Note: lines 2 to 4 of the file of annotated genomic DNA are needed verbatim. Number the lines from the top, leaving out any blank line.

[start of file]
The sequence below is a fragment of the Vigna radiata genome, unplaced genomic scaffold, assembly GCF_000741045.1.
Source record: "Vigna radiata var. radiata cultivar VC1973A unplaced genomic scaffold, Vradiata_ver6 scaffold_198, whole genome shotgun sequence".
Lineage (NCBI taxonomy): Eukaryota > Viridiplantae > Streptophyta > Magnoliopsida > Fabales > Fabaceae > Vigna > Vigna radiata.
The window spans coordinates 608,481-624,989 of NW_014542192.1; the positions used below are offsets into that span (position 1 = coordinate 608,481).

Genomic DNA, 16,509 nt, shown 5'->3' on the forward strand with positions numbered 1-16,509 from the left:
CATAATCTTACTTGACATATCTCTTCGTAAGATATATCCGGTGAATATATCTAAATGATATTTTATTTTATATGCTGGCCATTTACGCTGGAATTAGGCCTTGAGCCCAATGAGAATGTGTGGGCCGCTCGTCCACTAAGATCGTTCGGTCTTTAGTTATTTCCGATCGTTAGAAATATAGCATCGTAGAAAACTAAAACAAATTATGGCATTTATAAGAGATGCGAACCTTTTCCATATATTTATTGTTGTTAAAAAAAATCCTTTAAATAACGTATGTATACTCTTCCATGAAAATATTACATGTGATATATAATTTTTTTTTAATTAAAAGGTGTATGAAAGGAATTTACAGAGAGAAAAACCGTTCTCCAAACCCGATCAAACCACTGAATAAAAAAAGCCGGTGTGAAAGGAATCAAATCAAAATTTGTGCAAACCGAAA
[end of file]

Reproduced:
Source record: "Vigna radiata var. radiata cultivar VC1973A unplaced genomic scaffold, Vradiata_ver6 scaffold_198, whole genome shotgun sequence".
Lineage (NCBI taxonomy): Eukaryota > Viridiplantae > Streptophyta > Magnoliopsida > Fabales > Fabaceae > Vigna > Vigna radiata.
The window spans coordinates 608,481-624,989 of NW_014542192.1; the positions used below are offsets into that span (position 1 = coordinate 608,481).